Police are preparing a criminal investigation into the deadly Bloody Sunday massacre in Northern Ireland, which could see British soldiers facing murder charges more than 40 years after the shootings, The Sunday Times has reported.
As many as 20 British soldiers could face arrest on charges including murder and attempted murder for the role they played in the deadly Bloody Sunday massacre in Northern Ireland on January 30th, 1972.
In one of the most notorious incidents in the history of the Troubles, the infamous shootings saw members of the British Army’s First Battalion of the Parachute Regiment open fire on unarmed Catholic civil rights protesters in the Bogside area of Derry, killing 14 people and injuring several others.
Now, more than 40 years on, police are preparing a criminal investigation into the massacre, which may lead to the soldiers involved going on trial for murder, attempted murder and criminal injury, the UK’s Sunday Times reported.
Britain’s Ministry of Defence has enlisted lawyers to represent the soldiers, now aged in their 60s and 70s, the newspaper reported.
A source close to the police said: “This is the beginning. It is the first time the soldiers will have been interviewed formally by police as part of a murder investigation. It is possible that some of the soldiers will be prosecuted.”
The launch of the criminal investigation comes three years after the publication of the findings of a landmark inquiry into Bloody Sunday overseen by Lord Saville.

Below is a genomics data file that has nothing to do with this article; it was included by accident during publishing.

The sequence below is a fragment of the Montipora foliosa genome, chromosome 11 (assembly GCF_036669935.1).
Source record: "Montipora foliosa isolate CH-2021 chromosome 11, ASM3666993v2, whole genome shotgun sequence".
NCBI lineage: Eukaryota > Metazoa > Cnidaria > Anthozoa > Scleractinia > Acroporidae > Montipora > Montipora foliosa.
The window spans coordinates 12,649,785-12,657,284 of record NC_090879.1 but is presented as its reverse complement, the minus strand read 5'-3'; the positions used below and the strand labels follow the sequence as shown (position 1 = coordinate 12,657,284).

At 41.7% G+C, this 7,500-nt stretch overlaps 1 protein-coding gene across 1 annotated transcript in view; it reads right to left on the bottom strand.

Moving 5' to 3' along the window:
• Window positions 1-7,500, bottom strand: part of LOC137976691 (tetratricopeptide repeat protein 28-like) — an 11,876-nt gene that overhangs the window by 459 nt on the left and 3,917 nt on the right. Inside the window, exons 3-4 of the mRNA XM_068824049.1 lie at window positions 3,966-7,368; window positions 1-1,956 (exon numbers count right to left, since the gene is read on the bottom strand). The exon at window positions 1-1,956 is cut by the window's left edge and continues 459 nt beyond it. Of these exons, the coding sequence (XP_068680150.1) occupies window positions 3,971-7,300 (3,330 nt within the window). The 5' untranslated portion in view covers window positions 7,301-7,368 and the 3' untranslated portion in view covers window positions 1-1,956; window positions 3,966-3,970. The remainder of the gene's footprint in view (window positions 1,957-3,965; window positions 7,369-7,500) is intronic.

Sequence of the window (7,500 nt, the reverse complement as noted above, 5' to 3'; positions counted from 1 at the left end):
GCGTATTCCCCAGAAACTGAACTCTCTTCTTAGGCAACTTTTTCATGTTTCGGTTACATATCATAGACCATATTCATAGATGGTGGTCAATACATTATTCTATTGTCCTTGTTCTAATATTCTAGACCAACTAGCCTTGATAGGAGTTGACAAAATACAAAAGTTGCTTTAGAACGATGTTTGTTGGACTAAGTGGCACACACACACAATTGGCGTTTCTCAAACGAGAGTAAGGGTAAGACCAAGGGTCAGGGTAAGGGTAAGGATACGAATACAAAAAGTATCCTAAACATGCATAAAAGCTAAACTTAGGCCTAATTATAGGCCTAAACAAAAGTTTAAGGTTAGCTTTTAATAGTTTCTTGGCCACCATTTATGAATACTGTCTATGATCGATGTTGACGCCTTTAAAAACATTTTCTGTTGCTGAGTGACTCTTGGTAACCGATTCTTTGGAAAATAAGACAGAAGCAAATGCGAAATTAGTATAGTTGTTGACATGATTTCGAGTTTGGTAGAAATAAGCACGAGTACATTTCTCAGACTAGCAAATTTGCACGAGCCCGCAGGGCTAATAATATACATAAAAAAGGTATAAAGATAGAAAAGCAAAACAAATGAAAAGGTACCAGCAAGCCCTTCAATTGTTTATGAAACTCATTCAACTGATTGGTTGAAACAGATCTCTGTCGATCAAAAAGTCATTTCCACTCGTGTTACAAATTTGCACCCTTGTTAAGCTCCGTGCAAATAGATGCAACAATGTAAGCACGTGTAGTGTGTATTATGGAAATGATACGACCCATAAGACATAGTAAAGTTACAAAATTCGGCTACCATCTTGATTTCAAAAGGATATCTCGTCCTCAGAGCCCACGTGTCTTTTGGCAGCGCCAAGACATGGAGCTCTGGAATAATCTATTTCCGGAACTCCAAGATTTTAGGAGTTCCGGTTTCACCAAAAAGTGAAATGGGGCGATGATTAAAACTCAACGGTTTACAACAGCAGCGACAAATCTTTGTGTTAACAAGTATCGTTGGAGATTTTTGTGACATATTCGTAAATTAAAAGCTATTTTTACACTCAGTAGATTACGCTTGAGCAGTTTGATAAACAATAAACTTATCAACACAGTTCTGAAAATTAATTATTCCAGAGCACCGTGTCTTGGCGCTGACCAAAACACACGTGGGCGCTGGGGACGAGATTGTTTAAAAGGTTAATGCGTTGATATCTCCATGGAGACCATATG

‘Unjustified and unjustifiable’
Costing £200 million and taking 12 years to complete, the Saville inquiry labeled the killings both "unjustified and unjustifiable" and found that, contrary to previous belief, the protesters had been unarmed and had not been throwing stones or petrol bombs when the soldiers opened fire.
A total of 26 soldiers, including privates, corporals, lance corporals and sergeants, had fired shots, with two soldiers, identified only as Lance-Corporal F and Soldier G, shooting between eight and 10 people, said Lord Saville in his report.
After the incident, many of the soldiers "knowingly put forward false accounts in order to seek to justify their firing", it said.
All the soldiers involved gave evidence to the Saville inquiry, though their names have never been made public to protect them from reprisals.
The new criminal investigation is likely to be “lengthy and complex”, a spokesman for the Police Service of Northern Ireland told The Sunday Times.
"For the investigation to be as comprehensive and effective as possible, police will be asking for public support in the form of witnesses who gave evidence to the Saville inquiry now making statements to detectives,” he said.
"This is because police are precluded from using Saville testimony in a criminal investigation."
In 2010, following the publication of the Saville inquiry’s findings, British Prime Minister David Cameron apologised for the events of Bloody Sunday on behalf of the UK government, saying in a House of Commons speech that he was "deeply sorry" for what had happened.
Date created : 2013-10-20